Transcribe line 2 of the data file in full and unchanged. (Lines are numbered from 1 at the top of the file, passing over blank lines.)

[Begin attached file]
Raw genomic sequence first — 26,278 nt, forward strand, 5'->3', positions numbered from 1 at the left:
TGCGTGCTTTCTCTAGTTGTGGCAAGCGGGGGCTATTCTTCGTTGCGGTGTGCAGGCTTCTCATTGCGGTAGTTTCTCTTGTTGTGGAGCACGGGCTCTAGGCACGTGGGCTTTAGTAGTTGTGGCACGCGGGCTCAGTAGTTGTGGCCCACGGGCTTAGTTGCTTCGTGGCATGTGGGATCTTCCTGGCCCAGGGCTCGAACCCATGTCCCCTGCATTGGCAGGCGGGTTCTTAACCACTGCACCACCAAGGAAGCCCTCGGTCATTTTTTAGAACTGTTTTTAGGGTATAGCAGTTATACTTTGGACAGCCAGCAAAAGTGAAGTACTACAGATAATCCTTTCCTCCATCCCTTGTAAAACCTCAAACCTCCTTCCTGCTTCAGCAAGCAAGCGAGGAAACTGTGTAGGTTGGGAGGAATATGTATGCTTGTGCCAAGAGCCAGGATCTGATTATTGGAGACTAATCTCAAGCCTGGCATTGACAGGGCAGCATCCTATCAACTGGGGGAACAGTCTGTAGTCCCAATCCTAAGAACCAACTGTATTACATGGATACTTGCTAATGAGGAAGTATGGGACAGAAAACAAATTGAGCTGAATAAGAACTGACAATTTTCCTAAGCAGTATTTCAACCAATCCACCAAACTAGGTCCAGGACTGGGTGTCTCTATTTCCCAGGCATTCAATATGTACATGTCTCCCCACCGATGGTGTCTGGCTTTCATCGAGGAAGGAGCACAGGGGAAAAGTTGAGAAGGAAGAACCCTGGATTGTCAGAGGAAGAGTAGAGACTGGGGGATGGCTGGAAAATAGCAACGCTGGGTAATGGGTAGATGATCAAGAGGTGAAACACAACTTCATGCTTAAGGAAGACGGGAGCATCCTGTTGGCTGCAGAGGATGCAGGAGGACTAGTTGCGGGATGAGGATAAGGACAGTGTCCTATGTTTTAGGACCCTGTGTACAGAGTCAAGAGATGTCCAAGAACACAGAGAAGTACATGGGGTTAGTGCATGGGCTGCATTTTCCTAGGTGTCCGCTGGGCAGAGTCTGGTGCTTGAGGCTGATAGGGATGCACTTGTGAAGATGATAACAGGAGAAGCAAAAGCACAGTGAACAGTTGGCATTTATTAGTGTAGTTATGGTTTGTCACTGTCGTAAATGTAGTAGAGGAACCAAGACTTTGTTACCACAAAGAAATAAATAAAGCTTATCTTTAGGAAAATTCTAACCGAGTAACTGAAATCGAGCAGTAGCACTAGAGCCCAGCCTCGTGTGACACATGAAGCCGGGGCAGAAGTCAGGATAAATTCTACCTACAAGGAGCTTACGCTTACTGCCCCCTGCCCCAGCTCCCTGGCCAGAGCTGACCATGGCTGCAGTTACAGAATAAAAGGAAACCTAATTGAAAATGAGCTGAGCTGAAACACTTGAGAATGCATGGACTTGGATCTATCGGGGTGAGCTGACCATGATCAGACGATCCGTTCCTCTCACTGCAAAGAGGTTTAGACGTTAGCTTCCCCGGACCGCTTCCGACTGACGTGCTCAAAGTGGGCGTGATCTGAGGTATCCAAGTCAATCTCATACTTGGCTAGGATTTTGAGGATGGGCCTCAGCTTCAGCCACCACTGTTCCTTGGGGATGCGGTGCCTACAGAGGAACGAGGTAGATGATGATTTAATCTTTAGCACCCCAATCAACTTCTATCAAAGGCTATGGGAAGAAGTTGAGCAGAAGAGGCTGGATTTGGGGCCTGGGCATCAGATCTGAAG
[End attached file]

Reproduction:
TGCGTGCTTTCTCTAGTTGTGGCAAGCGGGGGCTATTCTTCGTTGCGGTGTGCAGGCTTCTCATTGCGGTAGTTTCTCTTGTTGTGGAGCACGGGCTCTAGGCACGTGGGCTTTAGTAGTTGTGGCACGCGGGCTCAGTAGTTGTGGCCCACGGGCTTAGTTGCTTCGTGGCATGTGGGATCTTCCTGGCCCAGGGCTCGAACCCATGTCCCCTGCATTGGCAGGCGGGTTCTTAACCACTGCACCACCAAGGAAGCCCTCGGTCATTTTTTAGAACTGTTTTTAGGGTATAGCAGTTATACTTTGGACAGCCAGCAAAAGTGAAGTACTACAGATAATCCTTTCCTCCATCCCTTGTAAAACCTCAAACCTCCTTCCTGCTTCAGCAAGCAAGCGAGGAAACTGTGTAGGTTGGGAGGAATATGTATGCTTGTGCCAAGAGCCAGGATCTGATTATTGGAGACTAATCTCAAGCCTGGCATTGACAGGGCAGCATCCTATCAACTGGGGGAACAGTCTGTAGTCCCAATCCTAAGAACCAACTGTATTACATGGATACTTGCTAATGAGGAAGTATGGGACAGAAAACAAATTGAGCTGAATAAGAACTGACAATTTTCCTAAGCAGTATTTCAACCAATCCACCAAACTAGGTCCAGGACTGGGTGTCTCTATTTCCCAGGCATTCAATATGTACATGTCTCCCCACCGATGGTGTCTGGCTTTCATCGAGGAAGGAGCACAGGGGAAAAGTTGAGAAGGAAGAACCCTGGATTGTCAGAGGAAGAGTAGAGACTGGGGGATGGCTGGAAAATAGCAACGCTGGGTAATGGGTAGATGATCAAGAGGTGAAACACAACTTCATGCTTAAGGAAGACGGGAGCATCCTGTTGGCTGCAGAGGATGCAGGAGGACTAGTTGCGGGATGAGGATAAGGACAGTGTCCTATGTTTTAGGACCCTGTGTACAGAGTCAAGAGATGTCCAAGAACACAGAGAAGTACATGGGGTTAGTGCATGGGCTGCATTTTCCTAGGTGTCCGCTGGGCAGAGTCTGGTGCTTGAGGCTGATAGGGATGCACTTGTGAAGATGATAACAGGAGAAGCAAAAGCACAGTGAACAGTTGGCATTTATTAGTGTAGTTATGGTTTGTCACTGTCGTAAATGTAGTAGAGGAACCAAGACTTTGTTACCACAAAGAAATAAATAAAGCTTATCTTTAGGAAAATTCTAACCGAGTAACTGAAATCGAGCAGTAGCACTAGAGCCCAGCCTCGTGTGACACATGAAGCCGGGGCAGAAGTCAGGATAAATTCTACCTACAAGGAGCTTACGCTTACTGCCCCCTGCCCCAGCTCCCTGGCCAGAGCTGACCATGGCTGCAGTTACAGAATAAAAGGAAACCTAATTGAAAATGAGCTGAGCTGAAACACTTGAGAATGCATGGACTTGGATCTATCGGGGTGAGCTGACCATGATCAGACGATCCGTTCCTCTCACTGCAAAGAGGTTTAGACGTTAGCTTCCCCGGACCGCTTCCGACTGACGTGCTCAAAGTGGGCGTGATCTGAGGTATCCAAGTCAATCTCATACTTGGCTAGGATTTTGAGGATGGGCCTCAGCTTCAGCCACCACTGTTCCTTGGGGATGCGGTGCCTACAGAGGAACGAGGTAGATGATGATTTAATCTTTAGCACCCCAATCAACTTCTATCAAAGGCTATGGGAAGAAGTTGAGCAGAAGAGGCTGGATTTGGGGCCTGGGCATCAGATCTGAAG